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Trinity Honors Excellence in Teaching, Advising and Service

trinity college awards

Trinity College Award Winners: Clockwise from top left: Eric Spana, Alex Harris, Susan Thorne, Michael Hardt, Kenneth Lyle, Steve Baldwin, Connel Fullenkamp and Ed Balleisen. Not pictured: Jennifer Ansley and Deborah Johnson.

Teaching a new generation of students is an essential part of why faculty members choose their careers. And many learn to teach very well.

On the last day of classes Wednesday, more than 50 faculty and administrators in Trinity College of Arts and Sciences gathered at the Doris Duke Center to present Trinity College’s annual teaching awards.

The faculty award-winners include some of the university's most distinguished researchers. Some have made their mark teaching large introductory classes; others have been innovative in introducing technology in the classroom or developing new approaches to small classes and labs.

In addition to recognizing great teaching, Trinity College also honored excellence in advising and leadership. The Duke Alumni Association also presented its annual Alumni Distinguished Undergraduate Teaching Award.

Here are the winners:

Eric Spana, Department of Biology: David and Janet Vaughn Brooks Award in the Natural Sciences

For Duke biologist Eric Spana, teaching an eight-hour a week molecular genetics lab is easy.  What's hard is explaining to thousands of video game fans that the giant lizard women in a popular game cannot realistically have breasts because, well, they're reptiles.

Spana's enthusiasm for biology can be found both in the classroom and in his role as a public ambassador for biology. He has given popular public talks on bad science in video games and the genetics of wizards in the Harry Potter books.

Spana does both well because he knows "how to get people to understand biology," said faculty colleague Mohammed Noor. "Eric's course readily achieves what many of our courses struggle to achieve -- getting students really excited about hands-on work in biology," Noor said.

His primary in-class role has been to teach the intense biology lab course “Experiments in Developmental and Molecular Genetics.” Technological advances allow Spana’s lab students to conduct genetic manipulations that would have been unheard of in undergraduate courses a few years ago. The students love it, and some have even produced publications resulting from their lab work. For instance, one group mapped a gene mutation that causes a severe immunodeficiency disease in humans.

"Eric's course readily achieves what many of our courses struggle to achieve -- getting students really excited about hands-on work in biology," Noor said.


Alex Harris, Center for Documentary Studies: Robert B. Cox Award in the Social Sciences

Through his documentary photography, Alex Harris has opened the world to many viewers and influenced a growing field. However, his lasting influence is also felt through the work of his students.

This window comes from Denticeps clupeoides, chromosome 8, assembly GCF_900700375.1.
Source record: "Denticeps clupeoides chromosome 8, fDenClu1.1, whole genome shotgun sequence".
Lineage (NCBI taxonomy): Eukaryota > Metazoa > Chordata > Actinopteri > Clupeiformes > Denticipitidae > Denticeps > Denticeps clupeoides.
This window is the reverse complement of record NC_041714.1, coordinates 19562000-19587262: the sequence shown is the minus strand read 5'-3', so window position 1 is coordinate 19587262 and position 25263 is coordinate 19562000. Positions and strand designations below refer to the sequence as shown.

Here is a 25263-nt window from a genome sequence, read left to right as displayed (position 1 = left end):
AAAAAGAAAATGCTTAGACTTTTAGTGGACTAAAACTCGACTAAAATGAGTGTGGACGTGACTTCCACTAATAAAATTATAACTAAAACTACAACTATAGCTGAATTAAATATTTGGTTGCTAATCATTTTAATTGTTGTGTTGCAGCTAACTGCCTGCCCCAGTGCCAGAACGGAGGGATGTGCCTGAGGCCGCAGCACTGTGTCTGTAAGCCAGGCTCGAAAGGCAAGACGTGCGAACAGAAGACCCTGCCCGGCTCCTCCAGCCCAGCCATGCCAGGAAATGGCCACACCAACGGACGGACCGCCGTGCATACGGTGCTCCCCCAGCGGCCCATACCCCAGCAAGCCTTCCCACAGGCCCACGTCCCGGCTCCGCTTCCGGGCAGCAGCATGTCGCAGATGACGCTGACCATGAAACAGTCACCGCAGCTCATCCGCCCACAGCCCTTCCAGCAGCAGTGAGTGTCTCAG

One example is Eric Gottesman, class of 1997. CDS recently celebrated the publication of Gottesman's new book on the children of Addis Ababa, Ethiopia.

"Gottesman chose to celebrate the book’s premiere in Durham because of the long-lasting influence Alex has had on this project from its beginning to his close mentorship of Gottesman after college," said Wesley Hogan CDS director. "Gottesman credits his ability to sustain a career as a successful working photographer today -- no small feat in itself -- to Alex’s inspiration.

"Alex’s generosity with students -- his constant willingness to share his time, focus, and creative vision both in and outside the classroom – shapes their thinking about the power of photography to change society," Hogan added. "Even more impressively, it often alters their own ways of being in the world for many years afterward."

Another sign of Harris' connection to students: Hogan says CDS now has students whose parents were taught by Harris in 1970s and '80s who urged their children to take a class with him.


Susan Thorne, Department of History: Howard D. Johnson Award

Historian Susan Thorne admits she wasn't a good teacher when she began her career. She wasn't comfortable before audiences and disliked being the focus of attention in class.

"Powerpoint helped!" she laughed, adding that she uses technology to divert students’ focus from her to the course content. But students and colleagues also say Thorne’s enthusiasm for that content – European imperialism and the British Empire – connects past to present in a way that is history instruction at its best.

"She doesn't so much offer an overview of the historical period as she invites students to learn to interpret it on their own," said history chair John Jeffries Martin. "She helps them do so by providing them with multiple interpretations of the past, making it clear that our interpretation of history is always evolving. She also places considerable emphasis on writing."